This book starts with the basic premise that a service is comprised of the 3Ps—products, processes, and people. Moreover, these entities and their sub-entities interlink to support the services that end users require to run and support a business. This widens the scope of any availability design far beyond hardware and software. It also increases the potential for service failure for reasons beyond just hardware and software; the concept of logical outages.
High Availability IT Services details the considerations for designing and running highly available "services" and not just the systems infrastructure that supports those services. Providing an overview of virtualization and cloud computing, it supplies a detailed look at availability, redundancy, fault tolerance, and security. It also stresses the importance of human factors.
The book starts off by providing an availability primer and detailing the reasons why you need to be concerned with high availability. Next, it outlines the theory of reliability and availability and the elements of actual practices in this high availability (HA) area, including Service Level Agreements (SLAs) and Change Management.
Examining what the major hardware and software vendors have to offer in the HA world, the book considers the ubiquitous world of clouds and virtualization as well as the availability considerations they present.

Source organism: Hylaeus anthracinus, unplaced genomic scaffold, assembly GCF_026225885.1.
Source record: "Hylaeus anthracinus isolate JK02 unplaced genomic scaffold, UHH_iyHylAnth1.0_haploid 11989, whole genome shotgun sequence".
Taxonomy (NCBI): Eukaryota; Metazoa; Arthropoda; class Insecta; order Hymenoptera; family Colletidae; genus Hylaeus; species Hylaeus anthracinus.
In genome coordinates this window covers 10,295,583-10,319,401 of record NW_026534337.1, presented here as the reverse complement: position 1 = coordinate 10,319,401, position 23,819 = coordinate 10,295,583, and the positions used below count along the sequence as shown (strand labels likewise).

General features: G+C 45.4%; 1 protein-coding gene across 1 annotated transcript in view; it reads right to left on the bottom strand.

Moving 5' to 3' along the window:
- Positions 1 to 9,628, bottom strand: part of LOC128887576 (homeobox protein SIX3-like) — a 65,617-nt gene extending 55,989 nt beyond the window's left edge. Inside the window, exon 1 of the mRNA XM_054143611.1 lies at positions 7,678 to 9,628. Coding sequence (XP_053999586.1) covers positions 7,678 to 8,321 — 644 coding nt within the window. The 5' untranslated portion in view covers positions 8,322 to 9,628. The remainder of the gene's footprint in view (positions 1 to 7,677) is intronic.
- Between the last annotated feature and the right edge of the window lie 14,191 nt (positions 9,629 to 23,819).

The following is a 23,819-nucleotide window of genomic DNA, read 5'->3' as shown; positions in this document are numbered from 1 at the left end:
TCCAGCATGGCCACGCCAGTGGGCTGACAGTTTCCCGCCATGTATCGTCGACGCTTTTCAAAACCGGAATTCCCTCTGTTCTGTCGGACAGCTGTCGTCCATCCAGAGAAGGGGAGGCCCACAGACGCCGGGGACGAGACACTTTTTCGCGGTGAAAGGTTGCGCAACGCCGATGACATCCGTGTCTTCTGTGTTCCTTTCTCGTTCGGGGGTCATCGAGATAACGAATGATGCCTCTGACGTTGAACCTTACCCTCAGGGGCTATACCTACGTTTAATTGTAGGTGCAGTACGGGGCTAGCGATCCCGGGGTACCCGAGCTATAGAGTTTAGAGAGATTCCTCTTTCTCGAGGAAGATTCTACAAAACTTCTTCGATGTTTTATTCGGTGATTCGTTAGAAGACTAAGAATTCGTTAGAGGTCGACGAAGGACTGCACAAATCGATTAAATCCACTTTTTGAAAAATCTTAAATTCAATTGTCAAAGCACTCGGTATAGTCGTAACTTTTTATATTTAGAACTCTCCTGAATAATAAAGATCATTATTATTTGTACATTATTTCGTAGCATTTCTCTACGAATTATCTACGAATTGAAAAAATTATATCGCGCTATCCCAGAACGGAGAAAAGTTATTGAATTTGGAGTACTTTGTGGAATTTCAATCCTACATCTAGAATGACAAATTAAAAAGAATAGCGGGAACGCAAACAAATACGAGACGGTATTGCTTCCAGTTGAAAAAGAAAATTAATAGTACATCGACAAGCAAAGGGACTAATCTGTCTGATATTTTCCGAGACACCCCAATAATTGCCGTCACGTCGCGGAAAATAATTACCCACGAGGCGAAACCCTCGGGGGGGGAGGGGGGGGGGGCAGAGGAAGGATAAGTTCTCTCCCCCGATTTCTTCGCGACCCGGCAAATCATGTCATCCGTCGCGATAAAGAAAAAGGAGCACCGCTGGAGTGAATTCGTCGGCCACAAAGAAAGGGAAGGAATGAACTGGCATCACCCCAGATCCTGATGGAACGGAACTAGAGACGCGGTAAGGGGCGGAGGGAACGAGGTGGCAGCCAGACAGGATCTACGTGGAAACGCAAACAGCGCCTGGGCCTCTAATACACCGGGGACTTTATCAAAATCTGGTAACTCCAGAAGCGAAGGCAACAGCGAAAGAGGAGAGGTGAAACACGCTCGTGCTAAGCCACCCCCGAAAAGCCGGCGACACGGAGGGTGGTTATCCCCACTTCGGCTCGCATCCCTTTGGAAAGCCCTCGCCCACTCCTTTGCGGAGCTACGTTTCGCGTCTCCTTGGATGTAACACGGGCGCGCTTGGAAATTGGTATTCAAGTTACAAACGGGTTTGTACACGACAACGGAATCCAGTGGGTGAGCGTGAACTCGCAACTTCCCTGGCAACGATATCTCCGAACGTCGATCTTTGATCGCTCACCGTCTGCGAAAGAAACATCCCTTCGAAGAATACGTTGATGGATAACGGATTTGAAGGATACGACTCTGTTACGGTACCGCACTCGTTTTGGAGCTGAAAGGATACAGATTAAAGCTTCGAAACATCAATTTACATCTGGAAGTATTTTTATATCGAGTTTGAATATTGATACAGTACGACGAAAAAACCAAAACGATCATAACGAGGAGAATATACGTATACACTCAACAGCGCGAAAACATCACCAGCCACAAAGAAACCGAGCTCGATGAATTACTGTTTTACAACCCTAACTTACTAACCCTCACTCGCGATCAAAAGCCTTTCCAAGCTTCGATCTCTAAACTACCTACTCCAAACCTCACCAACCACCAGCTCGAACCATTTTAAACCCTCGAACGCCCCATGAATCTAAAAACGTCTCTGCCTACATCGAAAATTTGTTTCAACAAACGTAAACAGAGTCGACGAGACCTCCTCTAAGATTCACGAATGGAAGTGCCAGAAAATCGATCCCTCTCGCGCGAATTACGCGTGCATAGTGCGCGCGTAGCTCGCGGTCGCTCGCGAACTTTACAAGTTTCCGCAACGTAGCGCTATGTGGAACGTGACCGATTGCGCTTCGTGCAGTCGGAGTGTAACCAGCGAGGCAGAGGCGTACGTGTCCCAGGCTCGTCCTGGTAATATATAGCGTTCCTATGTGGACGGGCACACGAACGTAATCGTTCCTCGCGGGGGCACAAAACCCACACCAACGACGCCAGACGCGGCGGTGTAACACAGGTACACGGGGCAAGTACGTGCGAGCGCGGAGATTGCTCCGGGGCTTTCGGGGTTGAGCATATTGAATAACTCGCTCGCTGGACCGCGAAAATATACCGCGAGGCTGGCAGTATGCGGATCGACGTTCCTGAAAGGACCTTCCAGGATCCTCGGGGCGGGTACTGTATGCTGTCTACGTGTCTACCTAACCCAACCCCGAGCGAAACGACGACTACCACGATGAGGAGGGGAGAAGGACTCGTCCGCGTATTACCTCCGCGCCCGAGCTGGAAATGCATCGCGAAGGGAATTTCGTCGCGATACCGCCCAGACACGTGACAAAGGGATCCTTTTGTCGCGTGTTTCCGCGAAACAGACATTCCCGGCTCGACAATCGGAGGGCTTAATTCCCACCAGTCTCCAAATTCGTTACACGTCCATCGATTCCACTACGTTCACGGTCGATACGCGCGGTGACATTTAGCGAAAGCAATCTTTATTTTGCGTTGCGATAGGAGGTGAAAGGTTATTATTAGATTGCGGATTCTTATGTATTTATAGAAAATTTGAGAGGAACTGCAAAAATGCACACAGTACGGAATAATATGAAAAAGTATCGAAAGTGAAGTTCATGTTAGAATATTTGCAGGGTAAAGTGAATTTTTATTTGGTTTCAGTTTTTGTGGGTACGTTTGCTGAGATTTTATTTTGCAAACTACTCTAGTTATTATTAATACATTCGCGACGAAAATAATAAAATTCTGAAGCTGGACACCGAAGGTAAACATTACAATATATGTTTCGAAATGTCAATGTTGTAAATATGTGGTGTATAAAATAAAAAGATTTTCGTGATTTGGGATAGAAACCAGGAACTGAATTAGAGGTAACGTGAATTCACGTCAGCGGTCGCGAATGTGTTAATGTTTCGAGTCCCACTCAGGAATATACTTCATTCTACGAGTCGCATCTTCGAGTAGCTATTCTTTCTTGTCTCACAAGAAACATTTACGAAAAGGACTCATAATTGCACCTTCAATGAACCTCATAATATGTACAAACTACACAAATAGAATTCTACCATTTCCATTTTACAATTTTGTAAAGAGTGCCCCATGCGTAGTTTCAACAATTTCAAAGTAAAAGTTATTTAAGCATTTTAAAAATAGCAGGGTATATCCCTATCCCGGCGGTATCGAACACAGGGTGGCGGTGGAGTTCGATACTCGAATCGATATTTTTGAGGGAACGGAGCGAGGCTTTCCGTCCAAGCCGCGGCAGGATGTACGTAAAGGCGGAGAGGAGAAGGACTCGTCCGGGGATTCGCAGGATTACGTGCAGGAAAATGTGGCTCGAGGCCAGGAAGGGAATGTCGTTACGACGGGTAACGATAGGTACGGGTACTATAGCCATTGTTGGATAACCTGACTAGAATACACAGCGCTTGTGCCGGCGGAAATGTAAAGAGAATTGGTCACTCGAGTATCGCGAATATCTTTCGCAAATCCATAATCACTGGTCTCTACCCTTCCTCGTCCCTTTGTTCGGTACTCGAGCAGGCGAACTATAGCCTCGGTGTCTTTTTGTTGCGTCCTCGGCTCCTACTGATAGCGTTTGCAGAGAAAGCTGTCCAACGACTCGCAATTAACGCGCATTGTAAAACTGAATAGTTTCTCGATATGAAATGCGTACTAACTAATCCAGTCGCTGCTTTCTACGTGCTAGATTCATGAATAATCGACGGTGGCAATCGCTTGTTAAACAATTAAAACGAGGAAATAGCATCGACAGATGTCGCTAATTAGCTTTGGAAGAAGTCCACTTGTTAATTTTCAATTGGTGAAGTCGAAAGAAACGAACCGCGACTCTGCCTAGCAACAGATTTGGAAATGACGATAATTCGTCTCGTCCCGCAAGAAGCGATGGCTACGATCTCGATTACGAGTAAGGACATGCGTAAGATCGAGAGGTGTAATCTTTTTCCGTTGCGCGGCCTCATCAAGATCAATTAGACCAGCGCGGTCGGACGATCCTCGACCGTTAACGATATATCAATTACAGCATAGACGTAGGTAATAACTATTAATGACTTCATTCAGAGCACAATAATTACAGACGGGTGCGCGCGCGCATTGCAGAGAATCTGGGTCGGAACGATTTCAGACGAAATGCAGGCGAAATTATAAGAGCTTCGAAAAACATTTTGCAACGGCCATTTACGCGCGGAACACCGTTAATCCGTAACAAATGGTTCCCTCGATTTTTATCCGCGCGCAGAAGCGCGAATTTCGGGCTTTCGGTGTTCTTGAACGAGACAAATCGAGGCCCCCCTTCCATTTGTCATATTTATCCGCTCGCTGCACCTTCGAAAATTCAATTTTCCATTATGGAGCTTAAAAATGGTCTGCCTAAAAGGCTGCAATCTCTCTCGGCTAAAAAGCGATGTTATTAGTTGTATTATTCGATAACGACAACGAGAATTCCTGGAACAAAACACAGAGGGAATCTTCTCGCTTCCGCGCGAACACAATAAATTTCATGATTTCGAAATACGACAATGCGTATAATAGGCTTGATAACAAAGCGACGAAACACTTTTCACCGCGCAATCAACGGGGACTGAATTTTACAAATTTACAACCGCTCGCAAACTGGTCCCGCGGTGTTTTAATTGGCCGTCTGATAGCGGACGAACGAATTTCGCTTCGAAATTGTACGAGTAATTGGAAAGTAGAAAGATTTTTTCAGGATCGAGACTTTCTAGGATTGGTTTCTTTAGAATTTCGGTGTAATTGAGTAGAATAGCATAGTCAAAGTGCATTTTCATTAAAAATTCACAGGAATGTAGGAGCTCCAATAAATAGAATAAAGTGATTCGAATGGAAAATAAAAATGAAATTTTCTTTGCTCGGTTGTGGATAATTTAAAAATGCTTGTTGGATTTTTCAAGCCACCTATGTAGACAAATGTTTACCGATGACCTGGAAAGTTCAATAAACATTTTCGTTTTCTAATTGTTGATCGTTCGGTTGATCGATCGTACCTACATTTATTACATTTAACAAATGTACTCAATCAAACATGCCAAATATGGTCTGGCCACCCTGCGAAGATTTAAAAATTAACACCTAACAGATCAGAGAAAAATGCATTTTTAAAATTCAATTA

The book examines high availability concepts and architectures such as reliability, availability, and serviceability (RAS); clusters; grids; and redundant arrays of independent disks (RAID) storage. It also covers the role of security in providing high availability, cluster offerings, emergent Linux clusters, online transaction processing (OLTP), and relational databases.
Table of Contents
An Availability Primer. Availability Theory and Practice. Vendors and High Availability. Clouds and Virtualization. Appendices and Hard Sums.
Dr. Terry Critchley is a retired IT consultant living near Manchester in the United Kingdom. He studied physics at the Manchester University (using some of Rutherford's original equipment!), gained an Honours degree in physics, and 5 years later with a PhD in nuclear physics. He then joined IBM as a Systems Engineer and spent 24 years there in a variety of accounts and specializations, later served in Oracle for 3 years. Terry joined his last company, Sun Microsystems in 1996 and left there in 2001, after planning and running the Sun European Y2000 education, and then spent a year at a major UK bank.
In 1993 he initiated and coauthored a book on Open Systems for the British Computer Society (Open Systems: The Reality) and has recently written this book IT Services High Availability. He is also mining swathes of his old material for his next book, Service Performance and Management.